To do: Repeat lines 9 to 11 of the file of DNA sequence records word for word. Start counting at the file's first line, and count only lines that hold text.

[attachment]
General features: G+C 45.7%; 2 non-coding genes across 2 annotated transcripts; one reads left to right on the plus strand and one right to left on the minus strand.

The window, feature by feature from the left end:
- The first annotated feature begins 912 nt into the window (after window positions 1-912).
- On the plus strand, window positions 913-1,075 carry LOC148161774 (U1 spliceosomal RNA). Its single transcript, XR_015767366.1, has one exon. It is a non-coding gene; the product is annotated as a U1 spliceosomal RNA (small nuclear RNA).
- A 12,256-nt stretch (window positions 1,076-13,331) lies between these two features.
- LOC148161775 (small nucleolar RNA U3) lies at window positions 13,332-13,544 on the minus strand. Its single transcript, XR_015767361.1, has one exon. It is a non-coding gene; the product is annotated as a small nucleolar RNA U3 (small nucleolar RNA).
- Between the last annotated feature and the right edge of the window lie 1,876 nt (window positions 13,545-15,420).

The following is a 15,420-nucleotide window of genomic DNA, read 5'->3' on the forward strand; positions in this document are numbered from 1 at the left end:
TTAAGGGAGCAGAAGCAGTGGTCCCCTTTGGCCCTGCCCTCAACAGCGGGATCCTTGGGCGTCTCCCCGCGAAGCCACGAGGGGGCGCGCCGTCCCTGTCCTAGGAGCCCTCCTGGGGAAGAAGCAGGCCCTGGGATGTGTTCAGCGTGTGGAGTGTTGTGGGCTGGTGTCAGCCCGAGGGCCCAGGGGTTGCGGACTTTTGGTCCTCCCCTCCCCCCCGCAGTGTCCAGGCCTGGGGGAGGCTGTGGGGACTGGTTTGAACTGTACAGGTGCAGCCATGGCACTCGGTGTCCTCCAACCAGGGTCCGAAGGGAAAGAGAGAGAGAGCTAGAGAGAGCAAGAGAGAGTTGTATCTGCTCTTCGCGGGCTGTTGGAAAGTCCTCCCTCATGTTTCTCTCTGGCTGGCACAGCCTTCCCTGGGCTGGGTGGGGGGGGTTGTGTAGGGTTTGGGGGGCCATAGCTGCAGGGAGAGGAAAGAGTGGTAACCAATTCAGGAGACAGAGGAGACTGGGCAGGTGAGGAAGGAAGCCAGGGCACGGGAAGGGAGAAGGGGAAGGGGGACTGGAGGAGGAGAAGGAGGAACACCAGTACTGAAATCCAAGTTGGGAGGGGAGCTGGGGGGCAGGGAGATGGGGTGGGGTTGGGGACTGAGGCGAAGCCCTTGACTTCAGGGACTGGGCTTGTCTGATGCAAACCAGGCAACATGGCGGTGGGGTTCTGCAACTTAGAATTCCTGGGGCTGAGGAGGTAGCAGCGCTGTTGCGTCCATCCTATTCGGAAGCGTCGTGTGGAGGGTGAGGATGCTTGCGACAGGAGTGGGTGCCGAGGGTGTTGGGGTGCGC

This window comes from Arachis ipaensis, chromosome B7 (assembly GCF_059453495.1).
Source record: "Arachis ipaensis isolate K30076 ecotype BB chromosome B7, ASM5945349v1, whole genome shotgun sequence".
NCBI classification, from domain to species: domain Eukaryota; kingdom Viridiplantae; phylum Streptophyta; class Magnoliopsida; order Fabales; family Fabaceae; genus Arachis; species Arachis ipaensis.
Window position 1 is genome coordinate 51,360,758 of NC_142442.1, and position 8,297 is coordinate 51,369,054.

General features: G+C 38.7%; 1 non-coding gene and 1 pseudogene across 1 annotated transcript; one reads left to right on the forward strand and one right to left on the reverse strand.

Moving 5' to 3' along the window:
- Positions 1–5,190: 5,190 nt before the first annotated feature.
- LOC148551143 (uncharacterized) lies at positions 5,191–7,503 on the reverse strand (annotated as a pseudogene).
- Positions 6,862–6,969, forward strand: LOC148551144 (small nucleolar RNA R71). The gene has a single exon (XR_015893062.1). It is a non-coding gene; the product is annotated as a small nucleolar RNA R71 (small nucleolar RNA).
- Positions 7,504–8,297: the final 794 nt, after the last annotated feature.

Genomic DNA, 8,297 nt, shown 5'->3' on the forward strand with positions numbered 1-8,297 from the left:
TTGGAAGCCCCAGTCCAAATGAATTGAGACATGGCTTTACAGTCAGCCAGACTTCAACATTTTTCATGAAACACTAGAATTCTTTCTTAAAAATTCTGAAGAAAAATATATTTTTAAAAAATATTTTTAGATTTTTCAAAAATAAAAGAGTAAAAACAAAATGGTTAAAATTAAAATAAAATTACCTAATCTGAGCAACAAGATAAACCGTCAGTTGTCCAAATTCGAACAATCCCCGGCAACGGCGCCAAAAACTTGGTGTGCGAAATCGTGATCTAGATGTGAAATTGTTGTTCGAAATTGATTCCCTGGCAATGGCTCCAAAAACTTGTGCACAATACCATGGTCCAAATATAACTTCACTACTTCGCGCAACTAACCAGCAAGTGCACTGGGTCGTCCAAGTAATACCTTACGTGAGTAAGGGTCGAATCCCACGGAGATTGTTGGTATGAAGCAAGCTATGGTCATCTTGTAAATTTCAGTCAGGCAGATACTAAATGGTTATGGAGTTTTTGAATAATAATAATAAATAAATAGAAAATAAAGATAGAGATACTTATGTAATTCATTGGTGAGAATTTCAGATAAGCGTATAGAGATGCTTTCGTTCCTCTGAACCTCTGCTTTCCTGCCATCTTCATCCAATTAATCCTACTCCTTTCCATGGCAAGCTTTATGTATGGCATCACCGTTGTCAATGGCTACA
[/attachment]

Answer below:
TTAAGGGAGCAGAAGCAGTGGTCCCCTTTGGCCCTGCCCTCAACAGCGGGATCCTTGGGCGTCTCCCCGCGAAGCCACGAGGGGGCGCGCCGTCCCTGTCCTAGGAGCCCTCCTGGGGAAGAAGCAGGCCCTGGGATGTGTTCAGCGTGTGGAGTGTTGTGGGCTGGTGTCAGCCCGAGGGCCCAGGGGTTGCGGACTTTTGGTCCTCCCCTCCCCCCCGCAGTGTCCAGGCCTGGGGGAGGCTGTGGGGACTGGTTTGAACTGTACAGGTGCAGCCATGGCACTCGGTGTCCTCCAACCAGGGTCCGAAGGGAAAGAGAGAGAGAGCTAGAGAGAGCAAGAGAGAGTTGTATCTGCTCTTCGCGGGCTGTTGGAAAGTCCTCCCTCATGTTTCTCTCTGGCTGGCACAGCCTTCCCTGGGCTGGGTGGGGGGGGTTGTGTAGGGTTTGGGGGGCCATAGCTGCAGGGAGAGGAAAGAGTGGTAACCAATTCAGGAGACAGAGGAGACTGGGCAGGTGAGGAAGGAAGCCAGGGCACGGGAAGGGAGAAGGGGAAGGGGGACTGGAGGAGGAGAAGGAGGAACACCAGTACTGAAATCCAAGTTGGGAGGGGAGCTGGGGGGCAGGGAGATGGGGTGGGGTTGGGGACTGAGGCGAAGCCCTTGACTTCAGGGACTGGGCTTGTCTGATGCAAACCAGGCAACATGGCGGTGGGGTTCTGCAACTTAGAATTCCTGGGGCTGAGGAGGTAGCAGCGCTGTTGCGTCCATCCTATTCGGAAGCGTCGTGTGGAGGGTGAGGATGCTTGCGACAGGAGTGGGTGCCGAGGGTGTTGGGGTGCGC

This window comes from Arachis ipaensis, chromosome B7 (assembly GCF_059453495.1).
Source record: "Arachis ipaensis isolate K30076 ecotype BB chromosome B7, ASM5945349v1, whole genome shotgun sequence".